1980s world news continues to reflect current events

Photo+shows+%22We+are+the+World%22+singers+in+the+studio.+Photo+courtesy+of+buzzfeed.com.
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1980s world news continues to reflect current events

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Photo shows "We are the World" singers in the studio. Photo courtesy of buzzfeed.com.

Photo shows "We are the World" singers in the studio. Photo courtesy of buzzfeed.com.

Photo shows "We are the World" singers in the studio. Photo courtesy of buzzfeed.com.

Gracyn Richardson, Editor-in-chief

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 The 1980s was an iconic time, filled with synth, neon and big hair, and new generations are following its style en masse, but the ’80s was filled with a lot of violence and new discoveries like the new century today. From the new generation’s angle, the problems in the world in the 1980s were much different, but weirdly alike with the ones today.

• Sept. 22, 1980: The Iran-Iraq war began. It is also widely known as the First Persian Gulf war.
• Jan. 20, 1981: Ronald Reagan was elected as president of the United States. He held the position till January 1989.
• Dec. 8, 1980: John Lennon, lead vocalist from the ever-famous and beloved band The Beatles, was shot dead by Mark Chapman in New York City. The murderer later pleaded “not guilty” by claiming insanity.
• May 18, 1980: Mt. St. Helens in Washington erupted after precisely 123 years; a total of 34 people were killed.
• May 22, 1980: Pac-Man was released in the U.S., gripping people in an addictive rage.
• June to Sept. 1980: An extremely harsh heat wave killed over 1,250 people in the United States, temperatures soaring to 90 degrees Fahrenheit, almost every day from June to September.
• June 1, 1980: CNN, founded by Ted Turner, had its first broadcast worldwide.
• June 30, 1980: Queen debuted “Another One Bites the Dust.”
• 1980: Post-it notes and Rubik’s cubes swept the nation.
• March 30, 1981: Mark Hinkley attempted to murder then-U.S. president Ronald Reagan. Hinkley was released from his latest psychiatric hospital in 2016.
• May 11, 1981: Reggae legend Bob Marley died. He was diagnosed with malignant melanoma in July 1977, with symptoms showing on his toe. He refused amputation based on his religious beliefs, and eventually, the disease took a toll on him.
• July 29, 1981: Prince Charles and Lady Diana got married in London, with over 700 million TV viewers watching the ceremony. For their son, Prince Harry, only 53 million people tuned in for the 2018 royal wedding.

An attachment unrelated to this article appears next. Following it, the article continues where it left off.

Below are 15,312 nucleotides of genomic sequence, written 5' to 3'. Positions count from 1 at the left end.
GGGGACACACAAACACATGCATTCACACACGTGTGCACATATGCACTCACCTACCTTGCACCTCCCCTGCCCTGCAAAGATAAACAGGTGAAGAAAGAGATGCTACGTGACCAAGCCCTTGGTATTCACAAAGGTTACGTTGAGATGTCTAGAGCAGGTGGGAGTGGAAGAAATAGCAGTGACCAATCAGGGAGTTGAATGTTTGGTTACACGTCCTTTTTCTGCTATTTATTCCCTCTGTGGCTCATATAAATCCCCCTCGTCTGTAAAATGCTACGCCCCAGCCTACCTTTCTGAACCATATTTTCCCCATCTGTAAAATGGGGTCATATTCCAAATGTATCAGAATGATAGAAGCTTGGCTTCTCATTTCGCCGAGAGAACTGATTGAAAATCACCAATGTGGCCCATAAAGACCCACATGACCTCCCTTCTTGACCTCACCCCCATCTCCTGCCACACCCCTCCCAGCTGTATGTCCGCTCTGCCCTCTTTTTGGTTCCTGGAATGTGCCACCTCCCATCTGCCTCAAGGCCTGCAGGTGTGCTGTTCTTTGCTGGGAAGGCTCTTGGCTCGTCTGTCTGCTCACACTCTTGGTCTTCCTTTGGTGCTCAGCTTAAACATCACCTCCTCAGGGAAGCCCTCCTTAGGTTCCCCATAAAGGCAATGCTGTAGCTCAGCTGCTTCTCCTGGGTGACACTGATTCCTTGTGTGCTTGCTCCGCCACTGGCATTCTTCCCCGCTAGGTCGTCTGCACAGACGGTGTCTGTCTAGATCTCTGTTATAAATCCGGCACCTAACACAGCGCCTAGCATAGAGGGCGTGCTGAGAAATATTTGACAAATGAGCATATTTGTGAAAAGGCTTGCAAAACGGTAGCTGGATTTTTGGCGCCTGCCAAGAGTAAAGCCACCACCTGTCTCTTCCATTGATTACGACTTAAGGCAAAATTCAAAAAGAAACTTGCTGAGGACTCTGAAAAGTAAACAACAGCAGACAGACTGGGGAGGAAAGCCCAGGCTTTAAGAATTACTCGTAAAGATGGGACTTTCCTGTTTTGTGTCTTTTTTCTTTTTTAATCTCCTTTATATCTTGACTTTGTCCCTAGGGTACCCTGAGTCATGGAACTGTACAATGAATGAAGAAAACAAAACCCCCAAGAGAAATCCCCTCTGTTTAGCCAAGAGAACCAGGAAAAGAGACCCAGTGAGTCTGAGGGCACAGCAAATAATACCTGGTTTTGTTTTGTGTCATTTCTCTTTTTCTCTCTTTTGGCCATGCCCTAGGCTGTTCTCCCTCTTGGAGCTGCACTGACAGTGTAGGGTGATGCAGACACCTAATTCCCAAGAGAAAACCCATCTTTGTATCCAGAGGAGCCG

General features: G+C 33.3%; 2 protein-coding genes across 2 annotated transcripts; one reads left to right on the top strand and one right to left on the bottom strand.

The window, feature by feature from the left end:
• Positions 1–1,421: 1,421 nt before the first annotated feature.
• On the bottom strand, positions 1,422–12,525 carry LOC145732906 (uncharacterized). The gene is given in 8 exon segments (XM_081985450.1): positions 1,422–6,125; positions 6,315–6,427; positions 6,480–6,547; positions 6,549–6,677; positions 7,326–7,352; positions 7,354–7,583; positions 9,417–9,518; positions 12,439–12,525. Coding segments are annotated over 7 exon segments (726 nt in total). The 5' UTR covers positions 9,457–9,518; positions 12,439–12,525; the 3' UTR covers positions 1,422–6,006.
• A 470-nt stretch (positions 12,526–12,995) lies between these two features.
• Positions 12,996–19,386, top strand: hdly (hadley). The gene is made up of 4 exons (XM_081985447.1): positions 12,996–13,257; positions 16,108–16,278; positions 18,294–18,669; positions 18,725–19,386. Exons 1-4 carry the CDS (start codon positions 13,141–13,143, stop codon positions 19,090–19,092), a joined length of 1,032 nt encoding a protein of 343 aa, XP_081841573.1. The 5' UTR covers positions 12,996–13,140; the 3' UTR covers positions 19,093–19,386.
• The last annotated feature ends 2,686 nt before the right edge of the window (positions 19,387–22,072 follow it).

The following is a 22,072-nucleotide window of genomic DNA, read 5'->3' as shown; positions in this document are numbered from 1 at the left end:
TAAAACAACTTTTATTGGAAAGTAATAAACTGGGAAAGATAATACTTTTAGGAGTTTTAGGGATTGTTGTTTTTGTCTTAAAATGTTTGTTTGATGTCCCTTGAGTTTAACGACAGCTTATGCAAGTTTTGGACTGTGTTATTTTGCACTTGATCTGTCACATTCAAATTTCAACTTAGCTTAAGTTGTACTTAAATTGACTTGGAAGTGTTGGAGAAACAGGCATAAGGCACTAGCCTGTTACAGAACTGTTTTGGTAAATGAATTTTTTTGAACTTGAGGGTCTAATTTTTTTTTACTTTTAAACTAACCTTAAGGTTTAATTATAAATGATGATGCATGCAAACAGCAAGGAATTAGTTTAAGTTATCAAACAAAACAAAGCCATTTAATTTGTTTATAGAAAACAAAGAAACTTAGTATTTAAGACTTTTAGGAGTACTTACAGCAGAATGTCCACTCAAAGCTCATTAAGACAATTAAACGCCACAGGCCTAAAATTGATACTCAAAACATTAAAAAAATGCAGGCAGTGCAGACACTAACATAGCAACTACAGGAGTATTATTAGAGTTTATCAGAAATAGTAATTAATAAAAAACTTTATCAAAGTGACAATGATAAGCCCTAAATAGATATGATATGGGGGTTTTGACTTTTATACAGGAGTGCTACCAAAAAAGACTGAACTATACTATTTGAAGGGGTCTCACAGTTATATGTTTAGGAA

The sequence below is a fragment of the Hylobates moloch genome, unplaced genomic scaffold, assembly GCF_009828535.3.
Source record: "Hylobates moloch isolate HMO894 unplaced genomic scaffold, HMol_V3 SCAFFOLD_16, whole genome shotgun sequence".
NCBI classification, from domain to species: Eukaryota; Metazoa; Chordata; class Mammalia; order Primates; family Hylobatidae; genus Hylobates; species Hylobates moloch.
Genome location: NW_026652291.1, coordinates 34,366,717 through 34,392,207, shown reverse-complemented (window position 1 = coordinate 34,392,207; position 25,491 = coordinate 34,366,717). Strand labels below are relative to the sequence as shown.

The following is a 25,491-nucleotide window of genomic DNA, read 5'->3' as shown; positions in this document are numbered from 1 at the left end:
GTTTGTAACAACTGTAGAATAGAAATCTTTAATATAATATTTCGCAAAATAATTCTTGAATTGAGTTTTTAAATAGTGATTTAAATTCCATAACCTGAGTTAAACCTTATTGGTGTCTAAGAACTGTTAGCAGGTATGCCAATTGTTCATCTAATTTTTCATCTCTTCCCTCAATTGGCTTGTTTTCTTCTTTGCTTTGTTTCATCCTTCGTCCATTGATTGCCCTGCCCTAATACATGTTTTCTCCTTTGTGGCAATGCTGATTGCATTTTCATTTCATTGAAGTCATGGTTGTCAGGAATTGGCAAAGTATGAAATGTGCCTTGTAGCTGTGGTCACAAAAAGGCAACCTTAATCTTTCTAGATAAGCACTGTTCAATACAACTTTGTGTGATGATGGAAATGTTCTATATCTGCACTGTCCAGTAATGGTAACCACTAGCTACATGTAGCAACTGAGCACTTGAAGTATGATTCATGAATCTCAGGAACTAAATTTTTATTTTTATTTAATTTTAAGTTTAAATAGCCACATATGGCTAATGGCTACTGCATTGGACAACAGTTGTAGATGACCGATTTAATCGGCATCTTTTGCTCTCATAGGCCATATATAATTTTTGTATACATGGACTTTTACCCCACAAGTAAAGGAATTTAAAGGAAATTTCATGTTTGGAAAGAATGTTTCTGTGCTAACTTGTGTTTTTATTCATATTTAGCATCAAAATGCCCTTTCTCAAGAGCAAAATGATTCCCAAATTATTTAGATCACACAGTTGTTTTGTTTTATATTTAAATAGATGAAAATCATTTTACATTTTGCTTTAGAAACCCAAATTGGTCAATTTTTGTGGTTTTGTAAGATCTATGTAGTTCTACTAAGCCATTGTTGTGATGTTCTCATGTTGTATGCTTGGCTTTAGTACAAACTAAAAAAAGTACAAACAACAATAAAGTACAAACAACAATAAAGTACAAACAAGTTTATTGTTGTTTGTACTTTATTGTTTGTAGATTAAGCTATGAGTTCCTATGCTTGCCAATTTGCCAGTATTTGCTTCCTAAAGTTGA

• Aug. 1, 1981: MTV was born.
• Nov 30, 1982: Michael Jackson released “Thriller” and remained as Billboard’s top 200 No. 1 single for 37 weeks, and the music video became the world’s most successful music video at the time.
• 1983: Crack cocaine was made for the first time in Bahamas and used vastly in the U.S. within a couple of years.
• 1983: Motorola introduced the first mobile phone in the U.S.
• Jan. 27 1984: Michael Jackson suffered from serious burn injuries while shooting for a Pepsi commercial
• Dec. 3, 1984: A large-scale chemical disaster in Bhopal, India, claimed over 2,000 lives overnight. Almost 13,000 others passed away later due to gas-related diseases. Several thousands are still suffering from permanent disabilities to date.
• June 8, 1984: The movie Ghostbusters and its title track debuted.
• 1984: Stormie Jones, age 6, was the first-ever recipient of a heart-liver transplant. Dr. Thomas Starzl, an organ transplant expert and the father of modern transplantation, performed the surgery in Pittsburg. Unfortunately, Jones acquired hepatitis in her new liver, and had to undergo another transplant but didn’t make it. Jones died in 1990 at age 13.
• March 7, 1985: The song “We are the World” debuted many famous singers like Michael Jackson, Cyndi Lauper, Lionel Richie, Tina Turner.  Sales of the single raised in excess of $63 million ($141 million, adjusted for inflation), of which about 90 percent was sent to Africa for efforts in birth control and food production. The remaining 10 percent of funds was earmarked for domestic hunger and homeless programs in the US.
• June 7, 1985: The Goonies from Steven Spielberg debuted for the first time in the United States.
• Sept. 1, 1985: Dr. Robert Ballard discovered and filmed Titanic wreckage, two miles below the North Atlantic ocean line.
• Sept. 19, 1985: Mexico City was struck by an earthquake of 8.1 magnitude on the Richter scale, leaving more than 9,000 dead.
• Oct. 2, 1985: Actor Rock Hudson died of AIDS — the first known celebrity who passed away due to the disease.
• Jan. 28, 1986: The U.S. space shuttle Challenger went up in flames immediately after its launch, killing all seven astronauts present inside.
• Sept. 8, 1986: The famous Oprah Winfrey Show was born as the show A. M. Chicago, which was later renamed for the host by Roger Ebert.
• Oct. 31, 1986: Bon Jovi released the song “Livin’ on a Prayer.”
• May 2, 1987: Whitney Houston came out with  “I Wanna Dance with Somebody.”
• July 21, 1987: Guns ‘n’ Roses debuted “Sweet Child O’ Mine.”
• 1987: Prozac, the drug that has helped thousands of people battle depression, became available as a prescription drug.
• Nov. 8, 1988: George H. W. Bush was elected as president of the United States after serving as vice president with Ronald Reagan. He is said to have played a key role in improving relations between the U.S. and Soviet Union.
• 1988: Nike debuted its famous tagline “Just Do It.”
• June 13, 1989: The Cold War ended with the fall of the Berlin Wall.
• April 1989: Nintendo released the first Game Boy in Japan, and released the handheld video game player in North America in August.

Sources: cnn.com, upi.com, bing.com, history.com, thoughtco.com.

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